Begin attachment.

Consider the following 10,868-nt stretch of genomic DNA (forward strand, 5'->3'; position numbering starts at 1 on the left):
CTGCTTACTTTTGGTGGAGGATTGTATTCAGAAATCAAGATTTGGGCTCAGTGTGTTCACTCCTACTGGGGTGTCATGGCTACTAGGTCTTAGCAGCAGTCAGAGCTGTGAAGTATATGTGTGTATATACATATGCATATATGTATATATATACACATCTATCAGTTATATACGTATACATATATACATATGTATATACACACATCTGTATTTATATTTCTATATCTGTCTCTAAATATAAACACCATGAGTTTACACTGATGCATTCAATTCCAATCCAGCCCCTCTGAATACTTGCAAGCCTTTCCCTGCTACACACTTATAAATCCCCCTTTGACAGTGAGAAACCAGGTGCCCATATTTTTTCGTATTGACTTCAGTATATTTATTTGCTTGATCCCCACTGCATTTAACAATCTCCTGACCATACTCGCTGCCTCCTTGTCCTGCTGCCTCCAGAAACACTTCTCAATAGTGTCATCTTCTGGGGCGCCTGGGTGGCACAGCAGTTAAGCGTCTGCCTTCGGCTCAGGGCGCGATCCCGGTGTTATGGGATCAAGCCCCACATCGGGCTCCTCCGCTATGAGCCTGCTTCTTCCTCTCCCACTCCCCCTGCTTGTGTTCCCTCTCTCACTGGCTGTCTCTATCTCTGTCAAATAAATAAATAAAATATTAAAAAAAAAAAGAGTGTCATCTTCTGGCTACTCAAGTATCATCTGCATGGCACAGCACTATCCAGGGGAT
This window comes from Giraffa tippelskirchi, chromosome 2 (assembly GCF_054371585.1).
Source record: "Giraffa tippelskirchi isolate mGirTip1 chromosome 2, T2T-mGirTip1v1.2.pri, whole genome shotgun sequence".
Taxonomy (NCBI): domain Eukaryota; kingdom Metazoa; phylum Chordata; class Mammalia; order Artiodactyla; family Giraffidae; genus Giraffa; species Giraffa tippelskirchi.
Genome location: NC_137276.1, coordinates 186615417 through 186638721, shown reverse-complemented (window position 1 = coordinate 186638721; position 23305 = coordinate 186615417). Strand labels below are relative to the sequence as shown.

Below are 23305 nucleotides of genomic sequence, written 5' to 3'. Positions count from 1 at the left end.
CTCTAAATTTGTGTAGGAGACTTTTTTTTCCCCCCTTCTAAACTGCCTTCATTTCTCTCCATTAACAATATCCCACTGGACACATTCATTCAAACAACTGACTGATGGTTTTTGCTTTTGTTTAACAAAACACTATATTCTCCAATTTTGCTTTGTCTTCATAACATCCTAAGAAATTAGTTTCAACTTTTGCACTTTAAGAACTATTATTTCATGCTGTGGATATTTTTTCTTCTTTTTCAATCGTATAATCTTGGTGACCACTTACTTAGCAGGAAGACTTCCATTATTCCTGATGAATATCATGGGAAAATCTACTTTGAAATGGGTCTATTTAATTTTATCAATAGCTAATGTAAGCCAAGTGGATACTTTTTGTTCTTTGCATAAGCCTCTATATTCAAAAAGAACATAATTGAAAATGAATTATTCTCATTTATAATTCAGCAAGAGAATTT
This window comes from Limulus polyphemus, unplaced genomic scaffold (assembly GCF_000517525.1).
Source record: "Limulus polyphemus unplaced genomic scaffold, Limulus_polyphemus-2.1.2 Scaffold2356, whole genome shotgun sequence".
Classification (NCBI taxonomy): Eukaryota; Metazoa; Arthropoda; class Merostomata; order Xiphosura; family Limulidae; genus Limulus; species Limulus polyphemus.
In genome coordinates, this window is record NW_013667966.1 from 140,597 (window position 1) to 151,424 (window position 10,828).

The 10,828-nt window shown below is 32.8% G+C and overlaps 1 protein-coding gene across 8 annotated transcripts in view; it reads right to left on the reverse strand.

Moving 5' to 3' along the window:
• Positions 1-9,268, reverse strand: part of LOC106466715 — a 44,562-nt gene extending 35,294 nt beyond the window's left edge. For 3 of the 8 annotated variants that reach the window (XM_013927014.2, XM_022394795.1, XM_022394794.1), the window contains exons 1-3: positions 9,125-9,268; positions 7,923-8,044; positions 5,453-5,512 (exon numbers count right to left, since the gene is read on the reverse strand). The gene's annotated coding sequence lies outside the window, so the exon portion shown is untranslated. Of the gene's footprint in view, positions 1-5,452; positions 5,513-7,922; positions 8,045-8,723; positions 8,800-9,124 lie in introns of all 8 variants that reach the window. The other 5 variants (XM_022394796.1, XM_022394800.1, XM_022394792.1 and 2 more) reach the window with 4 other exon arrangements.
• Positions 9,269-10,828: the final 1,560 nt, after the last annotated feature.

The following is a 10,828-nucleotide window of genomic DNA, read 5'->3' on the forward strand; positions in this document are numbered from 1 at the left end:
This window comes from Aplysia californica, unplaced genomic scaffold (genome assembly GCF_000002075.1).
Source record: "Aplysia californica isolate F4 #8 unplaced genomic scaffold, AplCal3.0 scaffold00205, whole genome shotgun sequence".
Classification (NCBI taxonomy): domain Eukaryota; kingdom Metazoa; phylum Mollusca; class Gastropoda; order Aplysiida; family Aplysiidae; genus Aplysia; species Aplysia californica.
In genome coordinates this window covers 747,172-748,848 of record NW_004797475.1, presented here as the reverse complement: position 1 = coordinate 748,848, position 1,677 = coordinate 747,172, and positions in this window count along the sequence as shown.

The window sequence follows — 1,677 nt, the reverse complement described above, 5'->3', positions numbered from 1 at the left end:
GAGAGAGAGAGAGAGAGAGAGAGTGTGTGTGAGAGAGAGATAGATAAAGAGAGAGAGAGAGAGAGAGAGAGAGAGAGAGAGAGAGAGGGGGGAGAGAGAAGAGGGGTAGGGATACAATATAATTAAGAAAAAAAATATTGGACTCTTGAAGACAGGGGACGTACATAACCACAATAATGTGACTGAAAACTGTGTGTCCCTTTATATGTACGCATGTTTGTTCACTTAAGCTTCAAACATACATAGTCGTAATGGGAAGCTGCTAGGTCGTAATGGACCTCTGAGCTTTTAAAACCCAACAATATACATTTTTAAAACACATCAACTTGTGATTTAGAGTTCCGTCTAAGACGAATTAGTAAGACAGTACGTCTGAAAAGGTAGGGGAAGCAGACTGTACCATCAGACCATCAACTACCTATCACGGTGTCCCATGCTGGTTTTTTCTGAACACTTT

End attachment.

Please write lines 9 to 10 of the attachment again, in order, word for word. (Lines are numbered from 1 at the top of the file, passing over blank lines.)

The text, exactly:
This window comes from Limulus polyphemus, unplaced genomic scaffold (assembly GCF_000517525.1).
Source record: "Limulus polyphemus unplaced genomic scaffold, Limulus_polyphemus-2.1.2 Scaffold2356, whole genome shotgun sequence".